A Message From President Kaplan
January 27, 2009
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Let’s clear up some misconceptions about the Board of Governors.
There were two editorials in the last edition of The Charger Bulletin that demonstrated to me quite clearly how little some students know about the University’s Board of Governors. One of the writers referred to the members of our governing board as a group of “for the most part… old men.” This choice of wording was unfortunate. Many would find it offensive and bordering on age discrimination, and it simply is not accurate. A fair number of our Board members are women, and most of the current non-emeriti members of the board are my age or a few years younger or older.
So who are these men and women of varying ages, races and nationalities who come to campus four times a year for a day and a half of meetings, and why should students want the administration to make sure that their experience on campus is a positive one? There are 27 individuals on our Board, and approximately 80 percent of them hold degrees from the University of New Haven. All of them have had distinguished and highly successful careers in business and industry, with several having served at the highest levels in Fortune 500 companies such as Hewlett-Packard, United Technologies and General Dynamics. Fifty percent of them live in Connecticut, and the remainder travel to UNH at their own expense to attend our meetings.
As a group, they gave a combined $1.7 million to the university this past year in support of initiatives such as campus renovations, the student recreation center, the new forensic science building, student scholarships, funding for student research projects, and the renovation of the psychology building so it may be used for student clubs and organizations. This group supports the university through its gifts, but more important, these individuals donate countless hours helping to strengthen the university through their vision and expertise. The Board selects the President, evaluates annually the President’s performance and has fiduciary responsibility for the entire university. Through the Board’s oversight and guidance, UNH has thrived in recent years, and it might surprise the writers of the two recent editorials in the student newspaper that Board members are able to know what the students want and need because they hear from student leaders at almost every one of their meetings.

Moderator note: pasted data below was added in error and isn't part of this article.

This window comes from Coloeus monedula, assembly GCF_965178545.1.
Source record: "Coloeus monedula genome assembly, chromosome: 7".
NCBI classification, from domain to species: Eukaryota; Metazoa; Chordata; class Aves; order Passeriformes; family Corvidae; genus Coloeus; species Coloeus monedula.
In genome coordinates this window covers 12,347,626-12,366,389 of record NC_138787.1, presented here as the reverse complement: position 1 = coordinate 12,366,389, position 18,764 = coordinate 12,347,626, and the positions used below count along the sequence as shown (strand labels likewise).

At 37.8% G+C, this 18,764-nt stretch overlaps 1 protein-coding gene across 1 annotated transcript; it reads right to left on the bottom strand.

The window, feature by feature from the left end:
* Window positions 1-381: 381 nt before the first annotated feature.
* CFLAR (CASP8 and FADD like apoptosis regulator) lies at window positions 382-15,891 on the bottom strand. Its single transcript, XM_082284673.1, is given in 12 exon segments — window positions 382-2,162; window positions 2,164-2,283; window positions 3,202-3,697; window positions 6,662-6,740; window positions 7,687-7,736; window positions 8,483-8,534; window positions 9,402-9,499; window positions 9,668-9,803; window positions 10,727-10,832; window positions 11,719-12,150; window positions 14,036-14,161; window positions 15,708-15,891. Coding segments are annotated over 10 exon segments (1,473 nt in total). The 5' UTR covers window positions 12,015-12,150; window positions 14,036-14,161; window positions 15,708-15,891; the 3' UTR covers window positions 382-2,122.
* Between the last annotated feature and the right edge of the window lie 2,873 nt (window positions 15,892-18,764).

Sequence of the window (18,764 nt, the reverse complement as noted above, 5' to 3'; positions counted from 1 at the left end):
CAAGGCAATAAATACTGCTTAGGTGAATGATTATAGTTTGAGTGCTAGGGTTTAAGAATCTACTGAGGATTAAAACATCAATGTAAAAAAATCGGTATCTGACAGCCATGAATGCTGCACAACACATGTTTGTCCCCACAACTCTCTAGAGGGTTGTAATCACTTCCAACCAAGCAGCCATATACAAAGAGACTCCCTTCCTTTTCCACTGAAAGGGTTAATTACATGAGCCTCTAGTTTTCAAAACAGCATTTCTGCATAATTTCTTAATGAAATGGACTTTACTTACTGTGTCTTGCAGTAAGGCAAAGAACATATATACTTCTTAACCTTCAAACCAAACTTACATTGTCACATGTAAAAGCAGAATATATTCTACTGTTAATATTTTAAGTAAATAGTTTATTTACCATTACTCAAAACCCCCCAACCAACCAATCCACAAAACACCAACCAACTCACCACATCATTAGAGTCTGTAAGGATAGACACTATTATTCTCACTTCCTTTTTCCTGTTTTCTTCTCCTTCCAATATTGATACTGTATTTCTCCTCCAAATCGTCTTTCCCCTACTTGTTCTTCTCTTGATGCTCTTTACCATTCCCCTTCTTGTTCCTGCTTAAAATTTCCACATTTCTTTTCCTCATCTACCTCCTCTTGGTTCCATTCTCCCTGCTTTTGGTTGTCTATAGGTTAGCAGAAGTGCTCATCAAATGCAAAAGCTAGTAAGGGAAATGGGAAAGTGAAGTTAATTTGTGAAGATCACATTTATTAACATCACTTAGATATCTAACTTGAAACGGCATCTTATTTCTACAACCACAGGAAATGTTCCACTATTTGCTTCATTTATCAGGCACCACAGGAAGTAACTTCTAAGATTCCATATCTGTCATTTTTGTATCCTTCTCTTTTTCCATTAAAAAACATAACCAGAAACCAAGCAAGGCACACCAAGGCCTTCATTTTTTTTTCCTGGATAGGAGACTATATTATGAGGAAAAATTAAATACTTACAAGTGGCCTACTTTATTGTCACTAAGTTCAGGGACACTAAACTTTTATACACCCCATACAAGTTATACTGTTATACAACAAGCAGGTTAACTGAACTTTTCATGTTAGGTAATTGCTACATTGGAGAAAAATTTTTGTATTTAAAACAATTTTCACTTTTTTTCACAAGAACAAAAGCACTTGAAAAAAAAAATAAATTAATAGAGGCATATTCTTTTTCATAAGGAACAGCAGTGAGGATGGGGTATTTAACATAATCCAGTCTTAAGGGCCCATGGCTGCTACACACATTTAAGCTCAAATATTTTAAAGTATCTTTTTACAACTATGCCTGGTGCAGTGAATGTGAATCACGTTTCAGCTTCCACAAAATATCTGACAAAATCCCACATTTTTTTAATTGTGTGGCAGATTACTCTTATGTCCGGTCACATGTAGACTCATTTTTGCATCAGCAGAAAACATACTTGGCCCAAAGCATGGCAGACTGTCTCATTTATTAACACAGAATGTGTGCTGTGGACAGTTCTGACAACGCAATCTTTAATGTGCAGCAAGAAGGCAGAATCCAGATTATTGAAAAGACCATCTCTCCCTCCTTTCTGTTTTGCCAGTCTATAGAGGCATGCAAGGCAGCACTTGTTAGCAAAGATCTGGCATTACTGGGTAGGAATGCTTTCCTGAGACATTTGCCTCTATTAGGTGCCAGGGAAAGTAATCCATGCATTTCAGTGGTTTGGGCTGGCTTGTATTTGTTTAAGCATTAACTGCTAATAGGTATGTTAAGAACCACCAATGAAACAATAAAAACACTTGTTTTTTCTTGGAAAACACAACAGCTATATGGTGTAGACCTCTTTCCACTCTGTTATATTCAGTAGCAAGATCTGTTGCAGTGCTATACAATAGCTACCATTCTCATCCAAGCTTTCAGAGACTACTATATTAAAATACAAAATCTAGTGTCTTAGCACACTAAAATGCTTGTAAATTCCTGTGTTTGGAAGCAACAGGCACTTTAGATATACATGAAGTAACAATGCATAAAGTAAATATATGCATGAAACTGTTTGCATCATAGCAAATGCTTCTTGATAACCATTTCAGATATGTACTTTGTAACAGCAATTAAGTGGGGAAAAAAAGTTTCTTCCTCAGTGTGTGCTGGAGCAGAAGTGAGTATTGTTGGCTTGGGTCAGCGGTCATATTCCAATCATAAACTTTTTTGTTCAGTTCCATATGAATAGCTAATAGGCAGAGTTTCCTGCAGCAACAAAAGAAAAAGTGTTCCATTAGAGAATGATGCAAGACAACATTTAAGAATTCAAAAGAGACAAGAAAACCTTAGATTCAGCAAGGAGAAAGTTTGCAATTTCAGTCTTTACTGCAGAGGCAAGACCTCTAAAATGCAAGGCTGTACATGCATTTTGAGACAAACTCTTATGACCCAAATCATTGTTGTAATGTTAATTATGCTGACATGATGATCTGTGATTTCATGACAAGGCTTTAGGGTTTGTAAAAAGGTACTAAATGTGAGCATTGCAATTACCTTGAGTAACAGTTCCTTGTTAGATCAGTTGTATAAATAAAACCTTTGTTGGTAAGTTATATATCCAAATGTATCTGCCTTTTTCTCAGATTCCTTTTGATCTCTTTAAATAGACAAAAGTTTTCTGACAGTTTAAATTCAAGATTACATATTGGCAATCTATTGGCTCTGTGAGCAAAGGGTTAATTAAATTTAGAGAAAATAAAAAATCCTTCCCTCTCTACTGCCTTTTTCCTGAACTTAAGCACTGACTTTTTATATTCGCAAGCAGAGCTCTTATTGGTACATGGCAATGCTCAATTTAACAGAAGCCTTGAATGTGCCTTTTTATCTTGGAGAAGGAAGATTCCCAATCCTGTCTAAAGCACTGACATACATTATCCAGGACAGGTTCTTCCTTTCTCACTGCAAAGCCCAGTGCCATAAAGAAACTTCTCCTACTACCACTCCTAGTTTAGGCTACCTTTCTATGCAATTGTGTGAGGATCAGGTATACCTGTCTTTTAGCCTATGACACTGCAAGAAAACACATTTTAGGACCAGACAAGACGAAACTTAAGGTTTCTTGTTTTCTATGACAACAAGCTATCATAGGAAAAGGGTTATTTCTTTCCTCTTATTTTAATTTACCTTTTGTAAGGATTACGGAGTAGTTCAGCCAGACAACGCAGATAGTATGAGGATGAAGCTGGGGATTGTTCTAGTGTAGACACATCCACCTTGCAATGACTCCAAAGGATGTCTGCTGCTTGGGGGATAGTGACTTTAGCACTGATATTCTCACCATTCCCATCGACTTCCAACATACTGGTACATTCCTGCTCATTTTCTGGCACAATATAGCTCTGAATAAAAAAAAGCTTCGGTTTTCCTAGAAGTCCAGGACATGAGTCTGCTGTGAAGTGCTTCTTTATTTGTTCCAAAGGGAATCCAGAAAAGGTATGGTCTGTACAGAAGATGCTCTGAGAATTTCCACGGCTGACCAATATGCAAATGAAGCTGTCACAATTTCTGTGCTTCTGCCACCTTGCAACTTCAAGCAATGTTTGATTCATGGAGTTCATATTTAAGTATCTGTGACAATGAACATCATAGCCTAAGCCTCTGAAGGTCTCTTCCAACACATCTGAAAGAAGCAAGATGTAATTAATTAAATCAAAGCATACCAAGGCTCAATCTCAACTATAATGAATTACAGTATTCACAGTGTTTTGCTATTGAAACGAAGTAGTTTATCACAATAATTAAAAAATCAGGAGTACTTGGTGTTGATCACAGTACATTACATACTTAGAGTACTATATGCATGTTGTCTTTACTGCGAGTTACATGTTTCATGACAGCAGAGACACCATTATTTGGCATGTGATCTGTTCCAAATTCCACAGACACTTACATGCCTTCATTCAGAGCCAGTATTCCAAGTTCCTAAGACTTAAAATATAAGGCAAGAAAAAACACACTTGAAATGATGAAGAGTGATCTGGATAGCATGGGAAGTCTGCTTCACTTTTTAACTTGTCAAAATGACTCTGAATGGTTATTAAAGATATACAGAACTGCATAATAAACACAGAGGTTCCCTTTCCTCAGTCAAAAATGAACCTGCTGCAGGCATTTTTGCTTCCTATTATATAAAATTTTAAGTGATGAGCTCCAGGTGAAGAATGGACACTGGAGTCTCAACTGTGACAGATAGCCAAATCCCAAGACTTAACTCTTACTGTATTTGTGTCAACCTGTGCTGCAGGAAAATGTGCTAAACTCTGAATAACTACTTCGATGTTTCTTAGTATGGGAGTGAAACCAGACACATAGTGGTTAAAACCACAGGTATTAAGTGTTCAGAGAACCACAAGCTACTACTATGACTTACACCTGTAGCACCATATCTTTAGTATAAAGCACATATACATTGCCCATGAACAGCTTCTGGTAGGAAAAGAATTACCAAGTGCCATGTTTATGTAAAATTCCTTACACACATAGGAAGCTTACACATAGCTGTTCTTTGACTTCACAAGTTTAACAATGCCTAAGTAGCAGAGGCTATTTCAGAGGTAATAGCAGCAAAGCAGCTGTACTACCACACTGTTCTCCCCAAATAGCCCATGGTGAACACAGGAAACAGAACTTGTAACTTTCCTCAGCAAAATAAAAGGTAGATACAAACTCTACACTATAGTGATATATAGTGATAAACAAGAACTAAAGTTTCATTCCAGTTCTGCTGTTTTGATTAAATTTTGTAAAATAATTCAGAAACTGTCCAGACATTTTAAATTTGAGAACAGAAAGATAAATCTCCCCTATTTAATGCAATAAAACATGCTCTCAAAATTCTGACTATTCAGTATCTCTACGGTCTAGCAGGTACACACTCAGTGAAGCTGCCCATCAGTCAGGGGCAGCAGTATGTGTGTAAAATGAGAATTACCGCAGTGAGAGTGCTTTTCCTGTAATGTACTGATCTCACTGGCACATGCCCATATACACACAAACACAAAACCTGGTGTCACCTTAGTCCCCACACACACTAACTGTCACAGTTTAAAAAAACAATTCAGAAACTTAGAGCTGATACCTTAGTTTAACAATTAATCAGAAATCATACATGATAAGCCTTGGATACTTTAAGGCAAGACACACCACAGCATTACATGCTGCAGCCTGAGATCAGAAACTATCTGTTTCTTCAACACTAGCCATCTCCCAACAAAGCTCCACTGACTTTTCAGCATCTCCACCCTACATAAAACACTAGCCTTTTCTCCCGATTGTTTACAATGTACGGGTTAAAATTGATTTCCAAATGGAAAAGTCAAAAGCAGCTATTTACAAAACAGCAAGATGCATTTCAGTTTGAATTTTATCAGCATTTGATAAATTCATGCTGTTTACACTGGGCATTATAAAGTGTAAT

Soon after I was hired in March of 2004, the USGA president told the Board that classroom technology was the #1 priority for students. Over the following two summers, primarily with gifts from current and former Board members, we upgraded almost every single classroom on campus. The Board then heard from another group of students that UNH badly needed a student recreation center. Again, most of the gifts for this came from the Board of Governors. In addition to the student leaders who I have invited to present at almost every Board meeting since my arrival (the exception being the most recent meeting, which was a retreat), I always invite students to present their research and other accomplishments at Board lunches and dinners.